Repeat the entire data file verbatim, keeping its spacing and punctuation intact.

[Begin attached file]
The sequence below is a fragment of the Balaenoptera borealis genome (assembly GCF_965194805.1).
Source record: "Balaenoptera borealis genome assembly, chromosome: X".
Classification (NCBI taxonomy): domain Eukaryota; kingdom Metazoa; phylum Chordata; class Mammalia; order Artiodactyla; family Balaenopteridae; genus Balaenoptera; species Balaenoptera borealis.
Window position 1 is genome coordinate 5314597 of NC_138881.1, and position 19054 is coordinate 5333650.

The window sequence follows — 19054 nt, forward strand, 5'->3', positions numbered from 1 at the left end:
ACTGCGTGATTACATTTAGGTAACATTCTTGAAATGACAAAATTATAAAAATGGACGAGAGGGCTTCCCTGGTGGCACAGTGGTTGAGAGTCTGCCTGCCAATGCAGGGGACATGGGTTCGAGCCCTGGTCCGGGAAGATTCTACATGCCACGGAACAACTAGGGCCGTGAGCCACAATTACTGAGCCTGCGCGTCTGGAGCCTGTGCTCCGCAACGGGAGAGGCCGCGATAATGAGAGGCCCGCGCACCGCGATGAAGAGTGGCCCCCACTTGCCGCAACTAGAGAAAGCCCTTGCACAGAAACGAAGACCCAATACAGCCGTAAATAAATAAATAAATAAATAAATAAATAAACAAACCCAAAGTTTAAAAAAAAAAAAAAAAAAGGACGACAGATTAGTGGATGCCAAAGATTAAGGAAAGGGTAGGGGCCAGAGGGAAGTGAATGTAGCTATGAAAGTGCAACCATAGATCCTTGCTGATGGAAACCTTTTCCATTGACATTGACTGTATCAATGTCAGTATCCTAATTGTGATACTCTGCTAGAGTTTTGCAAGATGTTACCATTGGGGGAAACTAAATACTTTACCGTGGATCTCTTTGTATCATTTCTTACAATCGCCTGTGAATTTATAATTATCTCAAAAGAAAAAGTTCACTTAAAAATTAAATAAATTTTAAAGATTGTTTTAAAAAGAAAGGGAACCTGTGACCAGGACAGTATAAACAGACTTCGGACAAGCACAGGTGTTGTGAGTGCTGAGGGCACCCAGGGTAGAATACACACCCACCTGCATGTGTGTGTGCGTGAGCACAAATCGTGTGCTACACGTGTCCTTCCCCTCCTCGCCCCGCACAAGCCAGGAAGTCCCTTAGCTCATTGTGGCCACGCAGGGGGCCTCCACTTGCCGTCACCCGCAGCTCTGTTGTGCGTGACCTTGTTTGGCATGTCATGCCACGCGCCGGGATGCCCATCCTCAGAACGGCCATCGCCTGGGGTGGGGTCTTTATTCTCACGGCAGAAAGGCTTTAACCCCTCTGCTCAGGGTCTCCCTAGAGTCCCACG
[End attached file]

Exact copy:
The sequence below is a fragment of the Balaenoptera borealis genome (assembly GCF_965194805.1).
Source record: "Balaenoptera borealis genome assembly, chromosome: X".
Classification (NCBI taxonomy): domain Eukaryota; kingdom Metazoa; phylum Chordata; class Mammalia; order Artiodactyla; family Balaenopteridae; genus Balaenoptera; species Balaenoptera borealis.
Window position 1 is genome coordinate 5314597 of NC_138881.1, and position 19054 is coordinate 5333650.

The window sequence follows — 19054 nt, forward strand, 5'->3', positions numbered from 1 at the left end:
ACTGCGTGATTACATTTAGGTAACATTCTTGAAATGACAAAATTATAAAAATGGACGAGAGGGCTTCCCTGGTGGCACAGTGGTTGAGAGTCTGCCTGCCAATGCAGGGGACATGGGTTCGAGCCCTGGTCCGGGAAGATTCTACATGCCACGGAACAACTAGGGCCGTGAGCCACAATTACTGAGCCTGCGCGTCTGGAGCCTGTGCTCCGCAACGGGAGAGGCCGCGATAATGAGAGGCCCGCGCACCGCGATGAAGAGTGGCCCCCACTTGCCGCAACTAGAGAAAGCCCTTGCACAGAAACGAAGACCCAATACAGCCGTAAATAAATAAATAAATAAATAAATAAATAAACAAACCCAAAGTTTAAAAAAAAAAAAAAAAAAGGACGACAGATTAGTGGATGCCAAAGATTAAGGAAAGGGTAGGGGCCAGAGGGAAGTGAATGTAGCTATGAAAGTGCAACCATAGATCCTTGCTGATGGAAACCTTTTCCATTGACATTGACTGTATCAATGTCAGTATCCTAATTGTGATACTCTGCTAGAGTTTTGCAAGATGTTACCATTGGGGGAAACTAAATACTTTACCGTGGATCTCTTTGTATCATTTCTTACAATCGCCTGTGAATTTATAATTATCTCAAAAGAAAAAGTTCACTTAAAAATTAAATAAATTTTAAAGATTGTTTTAAAAAGAAAGGGAACCTGTGACCAGGACAGTATAAACAGACTTCGGACAAGCACAGGTGTTGTGAGTGCTGAGGGCACCCAGGGTAGAATACACACCCACCTGCATGTGTGTGTGCGTGAGCACAAATCGTGTGCTACACGTGTCCTTCCCCTCCTCGCCCCGCACAAGCCAGGAAGTCCCTTAGCTCATTGTGGCCACGCAGGGGGCCTCCACTTGCCGTCACCCGCAGCTCTGTTGTGCGTGACCTTGTTTGGCATGTCATGCCACGCGCCGGGATGCCCATCCTCAGAACGGCCATCGCCTGGGGTGGGGTCTTTATTCTCACGGCAGAAAGGCTTTAACCCCTCTGCTCAGGGTCTCCCTAGAGTCCCACG